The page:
Heart failure is a major public health problem, affecting five million Americans. It accounts for approximately 280,000 deaths, 1 million hospitalizations and $35 million in health care costs annually. The most common causes of heart failure in the United States are coronary artery disease and high blood pressure. Some patients also develop heart failure as a consequence of heart valve problems, viral infections or excessive alcohol consumption. Heart failure develops when the damaged heart is no longer able to pump enough blood to meet the demands of vital organs. Its symptoms include labored breathing, fluid accumulation (especially in the legs) and fatigue. The diagnosis of heart failure is established by a patient's medical history, a physical examination and specialized cardiac testing. The term heart “failure” is an unfortunate one, implying a hopeless condition. In reality, heart failure is a very treatable condition. A broad spectrum of treatments and services are available, and at Lahey Clinic, we are proud to offer many of them through our Heart Failure program.
The diagnosis of heart failure is not always obvious, since the symptoms and signs can be mimicked by many other conditions. Through the Heart Failure Clinic, Lahey Clinic provides consultations with physicians experienced in the diagnosis of heart failure, and access to specialized heart tests, as necessary.
A host of medications have been developed to prolong life and improve quality of life for heart failure patients. These medications require careful administration and monitoring, which can be performed by Lahey Clinic cardiologists and staff. As new medications are developed, they are studied in research trials, a number of which Lahey actively participates in.
Patients with heart failure are often elderly and fragile, with multiple other health problems. Consequently, they typically take a number of medications. We believe such patients benefit most from intensive monitoring in specialized heart failure clinics that provide medication adjustments, education, dietary supervision, emotional support and any consultations necessary. Lahey's Heart Failure Clinic is staffed by a nurse practitioner specializing in heart failure and by board-certified cardiologists. As a result of their involvement, our patients experience improved quality of life and reduced hospitalizations.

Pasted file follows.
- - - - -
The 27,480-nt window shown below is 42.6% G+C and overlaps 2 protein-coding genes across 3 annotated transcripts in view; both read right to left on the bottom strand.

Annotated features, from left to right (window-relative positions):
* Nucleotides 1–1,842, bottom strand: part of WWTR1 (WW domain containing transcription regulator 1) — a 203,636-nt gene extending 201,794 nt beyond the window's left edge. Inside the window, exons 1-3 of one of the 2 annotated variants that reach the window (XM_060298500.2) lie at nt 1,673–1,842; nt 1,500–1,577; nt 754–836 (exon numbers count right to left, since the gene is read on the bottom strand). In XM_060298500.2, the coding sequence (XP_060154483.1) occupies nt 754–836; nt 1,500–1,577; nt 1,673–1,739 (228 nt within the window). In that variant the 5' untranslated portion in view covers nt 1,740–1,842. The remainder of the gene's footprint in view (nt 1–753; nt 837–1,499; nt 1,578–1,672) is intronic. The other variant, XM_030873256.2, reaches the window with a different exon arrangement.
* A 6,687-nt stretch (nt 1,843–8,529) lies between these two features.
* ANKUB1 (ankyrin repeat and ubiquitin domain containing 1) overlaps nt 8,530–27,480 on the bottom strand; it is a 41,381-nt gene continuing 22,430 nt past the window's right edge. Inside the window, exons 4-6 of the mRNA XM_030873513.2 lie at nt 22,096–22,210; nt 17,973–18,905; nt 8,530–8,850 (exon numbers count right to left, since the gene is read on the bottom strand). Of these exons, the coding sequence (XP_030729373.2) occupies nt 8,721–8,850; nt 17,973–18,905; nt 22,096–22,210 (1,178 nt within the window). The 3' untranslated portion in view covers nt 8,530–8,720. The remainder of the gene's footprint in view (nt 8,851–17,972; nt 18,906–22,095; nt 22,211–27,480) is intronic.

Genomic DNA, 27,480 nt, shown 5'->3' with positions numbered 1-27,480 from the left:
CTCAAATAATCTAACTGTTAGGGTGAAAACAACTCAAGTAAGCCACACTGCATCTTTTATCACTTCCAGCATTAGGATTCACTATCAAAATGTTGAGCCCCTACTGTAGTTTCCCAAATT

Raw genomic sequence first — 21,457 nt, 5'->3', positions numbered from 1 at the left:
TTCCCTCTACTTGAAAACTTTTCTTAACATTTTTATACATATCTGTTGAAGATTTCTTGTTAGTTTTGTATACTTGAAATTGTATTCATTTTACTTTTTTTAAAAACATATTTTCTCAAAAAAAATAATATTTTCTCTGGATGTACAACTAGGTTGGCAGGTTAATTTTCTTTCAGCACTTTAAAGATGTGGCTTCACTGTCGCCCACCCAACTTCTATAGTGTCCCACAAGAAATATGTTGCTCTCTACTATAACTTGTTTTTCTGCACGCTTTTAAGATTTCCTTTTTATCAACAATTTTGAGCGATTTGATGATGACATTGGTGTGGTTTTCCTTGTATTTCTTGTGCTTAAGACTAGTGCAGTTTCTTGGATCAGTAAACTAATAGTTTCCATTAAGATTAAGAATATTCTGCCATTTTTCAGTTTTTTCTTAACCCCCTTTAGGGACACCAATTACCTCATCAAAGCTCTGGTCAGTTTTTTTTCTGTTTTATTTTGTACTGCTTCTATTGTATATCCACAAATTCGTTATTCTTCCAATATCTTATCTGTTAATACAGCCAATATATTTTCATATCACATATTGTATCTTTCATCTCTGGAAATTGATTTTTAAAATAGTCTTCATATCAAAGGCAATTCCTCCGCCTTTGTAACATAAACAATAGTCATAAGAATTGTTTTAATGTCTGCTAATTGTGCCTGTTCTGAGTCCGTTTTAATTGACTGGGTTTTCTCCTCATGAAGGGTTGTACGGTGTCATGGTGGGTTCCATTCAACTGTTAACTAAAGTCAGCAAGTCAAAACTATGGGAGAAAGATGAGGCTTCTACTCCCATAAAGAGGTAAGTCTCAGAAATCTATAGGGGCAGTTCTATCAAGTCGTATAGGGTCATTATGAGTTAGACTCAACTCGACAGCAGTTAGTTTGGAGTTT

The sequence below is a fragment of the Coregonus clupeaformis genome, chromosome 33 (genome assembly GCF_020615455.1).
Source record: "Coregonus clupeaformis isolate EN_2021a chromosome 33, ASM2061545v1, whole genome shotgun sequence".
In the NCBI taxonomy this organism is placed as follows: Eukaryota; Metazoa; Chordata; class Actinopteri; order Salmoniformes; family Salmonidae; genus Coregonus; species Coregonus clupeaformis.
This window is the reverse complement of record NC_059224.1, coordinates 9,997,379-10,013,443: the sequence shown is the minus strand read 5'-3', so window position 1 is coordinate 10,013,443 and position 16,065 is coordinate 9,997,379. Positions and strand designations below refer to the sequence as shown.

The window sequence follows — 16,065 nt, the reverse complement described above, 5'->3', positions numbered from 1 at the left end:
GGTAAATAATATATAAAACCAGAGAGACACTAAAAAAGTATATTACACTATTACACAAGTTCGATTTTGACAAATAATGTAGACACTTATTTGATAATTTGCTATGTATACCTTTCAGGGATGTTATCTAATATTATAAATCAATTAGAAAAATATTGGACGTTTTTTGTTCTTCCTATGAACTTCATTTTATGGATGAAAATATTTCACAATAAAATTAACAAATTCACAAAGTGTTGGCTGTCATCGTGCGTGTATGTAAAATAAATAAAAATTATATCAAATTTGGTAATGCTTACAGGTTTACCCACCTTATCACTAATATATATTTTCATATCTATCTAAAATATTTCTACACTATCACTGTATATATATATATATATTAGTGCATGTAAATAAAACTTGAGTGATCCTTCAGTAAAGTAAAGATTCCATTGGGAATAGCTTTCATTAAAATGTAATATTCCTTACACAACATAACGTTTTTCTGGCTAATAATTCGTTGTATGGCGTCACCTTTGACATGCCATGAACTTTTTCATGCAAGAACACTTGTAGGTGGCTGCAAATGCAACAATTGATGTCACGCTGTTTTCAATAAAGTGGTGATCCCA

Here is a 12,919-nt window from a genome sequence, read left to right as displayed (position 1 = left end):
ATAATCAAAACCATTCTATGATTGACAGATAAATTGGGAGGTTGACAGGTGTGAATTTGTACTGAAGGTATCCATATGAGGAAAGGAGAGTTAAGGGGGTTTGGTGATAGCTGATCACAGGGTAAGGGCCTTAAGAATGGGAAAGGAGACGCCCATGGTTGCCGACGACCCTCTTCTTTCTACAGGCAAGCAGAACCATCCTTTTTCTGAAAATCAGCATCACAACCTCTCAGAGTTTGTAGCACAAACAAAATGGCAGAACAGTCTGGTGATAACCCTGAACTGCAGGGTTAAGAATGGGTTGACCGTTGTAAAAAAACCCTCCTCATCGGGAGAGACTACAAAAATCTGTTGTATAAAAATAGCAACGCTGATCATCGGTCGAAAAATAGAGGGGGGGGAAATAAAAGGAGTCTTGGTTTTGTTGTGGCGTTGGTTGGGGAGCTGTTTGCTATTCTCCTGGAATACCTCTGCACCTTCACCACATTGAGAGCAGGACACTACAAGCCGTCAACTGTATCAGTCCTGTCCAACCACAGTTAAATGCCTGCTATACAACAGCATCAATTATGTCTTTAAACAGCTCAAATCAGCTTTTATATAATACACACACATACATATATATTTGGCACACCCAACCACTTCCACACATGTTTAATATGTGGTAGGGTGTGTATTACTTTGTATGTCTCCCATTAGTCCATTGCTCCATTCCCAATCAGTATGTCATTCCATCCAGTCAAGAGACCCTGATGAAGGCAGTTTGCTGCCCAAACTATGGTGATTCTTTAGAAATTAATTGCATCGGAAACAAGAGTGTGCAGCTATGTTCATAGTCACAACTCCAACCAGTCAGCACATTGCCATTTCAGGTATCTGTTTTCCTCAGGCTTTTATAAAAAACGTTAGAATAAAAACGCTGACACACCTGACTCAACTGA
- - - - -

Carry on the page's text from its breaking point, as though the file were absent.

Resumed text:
In the case of specially selected heart failure patients who have not achieved the optimal benefit from conventional treatments, the insertion of special (biventricular) pacemakers often results in significant improvement in symptoms and exercise tolerance.
Lahey Clinic offers heart transplantation evaluation for patients who meet the established eligibility criteria. If transplantation is considered appropriate, the surgery is performed through Lahey's affiliation with the New England Medical Center (NEMC) Transplant Program. While the transplant itself is performed at NEMC, our patients still receive the majority of their care at Lahey.
Patients with acute, life-threatening heart failure occasionally require artificial circulatory support. Lahey Clinic can provide this intervention, either through the conventional aortic balloon pump or through an experimental device that bypasses the main pumping chamber of the heart. In addition, Lahey offers surgically implanted “helper hearts” to carefully selected patients.